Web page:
Probate and Estate Planning

In the event of your death, who will be responsible for paying your debts and distributing your assets? If you have minor children, who will raise them? What will happen to your accounts, your assets, your items of sentimental value? If you don't have an estate plan in place, Illinois law can provide some of the answers. But those answers may not be the ones that you want.

To take control of matters now and remove the uncertainty, call us. Daniel J. Kollias can answer all of your questions and help you prepare an estate plan that serves the best interests of you and your family.

The simplest estate planning document is a will. In a will, you designate an executor who will be in charge of figuring out what you have, paying what you owe, and distributing your remaining assets to the people you designate in accordance with your wishes. If you have children under the age of 18, your will can specify who should become their legal guardian.

The downside of using a will as your primary estate planning tool is the probate process. The word "probate" comes from the same Latin root as "to prove." Simply put, probate is an opportunity for creditors to prove the validity of their claims. The court oversees the handling of a deceased person's property to ensure that their debts are paid. That process can be expensive and take a very long time to complete, during which the beneficiaries listed in a will have no access the money left to them. If you have children who will be dependent on the money you leave to them for food, shelter, education, or medical care, the probate process can cause real hardship.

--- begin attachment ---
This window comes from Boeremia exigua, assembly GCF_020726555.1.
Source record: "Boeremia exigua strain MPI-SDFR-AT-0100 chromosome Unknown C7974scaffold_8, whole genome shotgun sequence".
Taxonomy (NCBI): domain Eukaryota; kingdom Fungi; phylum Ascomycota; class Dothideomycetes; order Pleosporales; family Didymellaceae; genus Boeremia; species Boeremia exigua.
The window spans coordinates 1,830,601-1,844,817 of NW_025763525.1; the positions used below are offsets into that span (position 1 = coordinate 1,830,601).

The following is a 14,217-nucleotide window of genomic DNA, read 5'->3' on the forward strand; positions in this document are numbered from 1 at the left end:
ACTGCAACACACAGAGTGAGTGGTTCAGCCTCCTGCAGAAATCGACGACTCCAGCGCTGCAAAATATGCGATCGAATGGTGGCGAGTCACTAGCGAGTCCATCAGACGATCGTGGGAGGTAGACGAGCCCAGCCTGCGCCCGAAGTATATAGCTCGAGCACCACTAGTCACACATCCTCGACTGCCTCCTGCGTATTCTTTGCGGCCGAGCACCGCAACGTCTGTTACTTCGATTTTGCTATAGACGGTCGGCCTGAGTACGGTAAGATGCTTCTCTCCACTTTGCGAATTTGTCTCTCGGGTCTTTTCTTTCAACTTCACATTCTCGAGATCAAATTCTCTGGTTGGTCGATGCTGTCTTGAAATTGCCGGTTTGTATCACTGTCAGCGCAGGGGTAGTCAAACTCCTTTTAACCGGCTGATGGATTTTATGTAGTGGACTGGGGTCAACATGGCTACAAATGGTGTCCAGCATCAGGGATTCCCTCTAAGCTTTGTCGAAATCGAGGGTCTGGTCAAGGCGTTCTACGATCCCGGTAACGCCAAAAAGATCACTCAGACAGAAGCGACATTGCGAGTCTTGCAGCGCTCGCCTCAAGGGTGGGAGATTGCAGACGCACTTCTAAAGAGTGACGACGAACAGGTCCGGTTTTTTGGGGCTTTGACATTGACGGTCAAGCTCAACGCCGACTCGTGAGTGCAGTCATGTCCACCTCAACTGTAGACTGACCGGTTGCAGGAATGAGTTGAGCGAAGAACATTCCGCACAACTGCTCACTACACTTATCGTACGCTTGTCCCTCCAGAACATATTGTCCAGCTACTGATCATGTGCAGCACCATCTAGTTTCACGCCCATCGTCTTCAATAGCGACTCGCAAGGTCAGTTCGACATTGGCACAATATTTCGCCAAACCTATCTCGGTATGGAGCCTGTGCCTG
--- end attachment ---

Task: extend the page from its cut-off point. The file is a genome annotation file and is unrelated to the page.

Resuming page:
The simplest way to bypass the probate process is to establish a trust, since assets held in trust are generally not subject to probate. Trusts are legal arrangements in which one party, a "trustee," holds property for the benefit of another--the "beneficiary." By creating a trust, the "settlor" or "grantor" (i.e. the person who places property in the trust) can control the way in which the trust property will be managed and distributed, either during the settlor's lifetime or at his or her death. The trust agreement spells out the duties of the trustee or trustees, and the rights of the beneficiary or beneficiaries.

There are many different types of trusts, which vary depending on an individual's specific goals (such as minimizing taxes). There are other estate planning concerns as well, such as powers of attorney. To discuss the estate planning options that best suit your particular needs, please contact Kollias & Giese, P.C. for a free initial consultation.

Establishing a clear, detailed, and properly executed estate plan will go a long way toward ensuring that your wishes will be carried out, and may help to avoid possible confusion and arguments over your children and your assets after your death.

Whether you are interested in drawing up a will or trust, or would like a lawyer to review or revise existing ones, the experienced, practical attorney Daniel J. Kollias is ready to help.

For a free 30-minute initial consultation, please call us at (630) 407-1200, or fill out and submit our online intake form.